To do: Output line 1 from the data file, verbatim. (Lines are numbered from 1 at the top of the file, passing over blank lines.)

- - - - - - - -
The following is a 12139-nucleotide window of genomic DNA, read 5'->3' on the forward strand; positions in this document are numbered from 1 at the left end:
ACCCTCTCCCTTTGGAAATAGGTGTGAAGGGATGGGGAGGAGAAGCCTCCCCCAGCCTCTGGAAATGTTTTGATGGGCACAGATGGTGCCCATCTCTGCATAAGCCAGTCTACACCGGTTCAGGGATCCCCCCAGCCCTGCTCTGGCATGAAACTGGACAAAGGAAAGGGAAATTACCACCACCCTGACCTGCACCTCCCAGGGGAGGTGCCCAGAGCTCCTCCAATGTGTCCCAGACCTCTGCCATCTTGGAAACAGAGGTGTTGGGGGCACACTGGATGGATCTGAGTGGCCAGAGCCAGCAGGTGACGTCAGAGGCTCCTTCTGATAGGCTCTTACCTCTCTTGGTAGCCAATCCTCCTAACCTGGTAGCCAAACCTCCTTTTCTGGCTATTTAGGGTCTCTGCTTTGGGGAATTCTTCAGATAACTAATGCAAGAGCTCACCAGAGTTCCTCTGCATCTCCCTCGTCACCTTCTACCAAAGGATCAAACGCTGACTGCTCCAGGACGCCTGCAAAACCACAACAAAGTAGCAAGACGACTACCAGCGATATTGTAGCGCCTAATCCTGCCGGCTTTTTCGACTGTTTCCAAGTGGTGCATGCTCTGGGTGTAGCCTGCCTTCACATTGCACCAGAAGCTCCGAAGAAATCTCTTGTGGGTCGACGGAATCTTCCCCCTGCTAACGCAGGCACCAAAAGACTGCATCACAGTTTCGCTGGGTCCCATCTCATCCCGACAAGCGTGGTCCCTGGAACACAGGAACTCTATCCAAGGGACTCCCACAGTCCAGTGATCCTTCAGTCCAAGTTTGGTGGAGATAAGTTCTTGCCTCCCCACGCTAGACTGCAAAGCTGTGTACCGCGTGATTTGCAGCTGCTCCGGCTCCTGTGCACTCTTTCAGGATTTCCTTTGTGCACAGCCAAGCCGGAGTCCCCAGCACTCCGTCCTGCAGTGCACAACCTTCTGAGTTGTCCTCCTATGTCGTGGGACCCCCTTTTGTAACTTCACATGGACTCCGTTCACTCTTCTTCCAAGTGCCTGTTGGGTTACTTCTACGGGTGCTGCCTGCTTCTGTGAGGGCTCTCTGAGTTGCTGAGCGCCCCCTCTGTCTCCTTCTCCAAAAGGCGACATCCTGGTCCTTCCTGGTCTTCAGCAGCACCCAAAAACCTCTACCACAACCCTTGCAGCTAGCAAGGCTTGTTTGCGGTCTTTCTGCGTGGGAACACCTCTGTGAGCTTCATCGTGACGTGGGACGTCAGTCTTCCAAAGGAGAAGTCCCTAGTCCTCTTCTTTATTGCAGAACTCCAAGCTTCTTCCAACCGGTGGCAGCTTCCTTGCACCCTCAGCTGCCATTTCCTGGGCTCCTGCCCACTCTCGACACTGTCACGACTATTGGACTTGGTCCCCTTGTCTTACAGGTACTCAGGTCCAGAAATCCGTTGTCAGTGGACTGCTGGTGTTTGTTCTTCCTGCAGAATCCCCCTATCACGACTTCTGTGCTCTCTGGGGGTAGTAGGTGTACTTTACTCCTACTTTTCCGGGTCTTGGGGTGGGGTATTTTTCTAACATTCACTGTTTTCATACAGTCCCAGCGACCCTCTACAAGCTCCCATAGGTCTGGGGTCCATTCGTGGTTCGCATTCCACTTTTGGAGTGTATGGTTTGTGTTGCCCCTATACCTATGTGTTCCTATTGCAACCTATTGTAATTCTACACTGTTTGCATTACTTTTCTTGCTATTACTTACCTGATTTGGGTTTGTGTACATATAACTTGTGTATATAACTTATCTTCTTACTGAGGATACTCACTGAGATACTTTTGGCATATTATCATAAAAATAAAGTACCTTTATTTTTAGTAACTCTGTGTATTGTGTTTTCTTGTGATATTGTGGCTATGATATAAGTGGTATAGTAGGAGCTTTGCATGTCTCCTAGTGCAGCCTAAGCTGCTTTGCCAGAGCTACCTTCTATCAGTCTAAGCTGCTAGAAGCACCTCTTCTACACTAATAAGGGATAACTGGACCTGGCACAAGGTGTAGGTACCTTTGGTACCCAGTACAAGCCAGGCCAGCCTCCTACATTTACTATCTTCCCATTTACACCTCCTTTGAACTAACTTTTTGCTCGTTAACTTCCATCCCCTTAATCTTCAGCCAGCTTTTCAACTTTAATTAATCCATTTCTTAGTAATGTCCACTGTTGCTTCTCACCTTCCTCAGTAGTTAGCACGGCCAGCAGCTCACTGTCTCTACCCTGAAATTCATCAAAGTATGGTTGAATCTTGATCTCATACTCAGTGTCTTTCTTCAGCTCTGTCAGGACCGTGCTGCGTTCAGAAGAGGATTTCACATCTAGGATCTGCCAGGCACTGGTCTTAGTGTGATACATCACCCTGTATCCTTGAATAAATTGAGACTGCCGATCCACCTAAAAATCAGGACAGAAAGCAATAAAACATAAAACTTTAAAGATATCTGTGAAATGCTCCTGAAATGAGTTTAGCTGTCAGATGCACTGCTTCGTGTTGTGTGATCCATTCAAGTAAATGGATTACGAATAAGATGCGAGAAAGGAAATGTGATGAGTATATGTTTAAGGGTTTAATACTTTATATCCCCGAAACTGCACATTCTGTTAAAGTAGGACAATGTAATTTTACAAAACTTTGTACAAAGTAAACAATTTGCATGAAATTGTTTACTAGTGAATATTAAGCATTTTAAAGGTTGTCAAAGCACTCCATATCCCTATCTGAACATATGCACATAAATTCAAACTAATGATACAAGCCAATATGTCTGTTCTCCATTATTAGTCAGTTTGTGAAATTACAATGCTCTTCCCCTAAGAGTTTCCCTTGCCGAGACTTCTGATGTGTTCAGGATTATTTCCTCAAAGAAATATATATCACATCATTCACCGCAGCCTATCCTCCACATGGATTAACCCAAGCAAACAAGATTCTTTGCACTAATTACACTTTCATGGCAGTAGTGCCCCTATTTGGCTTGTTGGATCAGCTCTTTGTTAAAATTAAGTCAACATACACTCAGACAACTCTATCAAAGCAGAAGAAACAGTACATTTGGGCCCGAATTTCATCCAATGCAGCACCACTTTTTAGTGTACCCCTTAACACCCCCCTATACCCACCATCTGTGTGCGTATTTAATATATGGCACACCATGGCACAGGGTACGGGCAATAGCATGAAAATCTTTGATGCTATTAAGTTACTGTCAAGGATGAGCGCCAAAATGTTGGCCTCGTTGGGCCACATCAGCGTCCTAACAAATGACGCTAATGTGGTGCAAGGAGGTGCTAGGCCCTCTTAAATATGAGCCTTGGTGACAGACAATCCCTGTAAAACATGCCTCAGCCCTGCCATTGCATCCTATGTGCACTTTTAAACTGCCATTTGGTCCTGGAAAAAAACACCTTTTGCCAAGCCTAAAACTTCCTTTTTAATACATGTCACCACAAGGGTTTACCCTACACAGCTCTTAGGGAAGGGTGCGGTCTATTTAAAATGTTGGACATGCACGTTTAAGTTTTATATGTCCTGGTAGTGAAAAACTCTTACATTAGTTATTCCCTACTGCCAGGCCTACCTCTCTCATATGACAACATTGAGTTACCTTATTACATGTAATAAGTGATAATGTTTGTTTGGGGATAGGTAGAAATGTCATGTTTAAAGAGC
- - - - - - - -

The following is a 12139-nucleotide window of genomic DNA, read 5'->3' on the forward strand; positions in this document are numbered from 1 at the left end: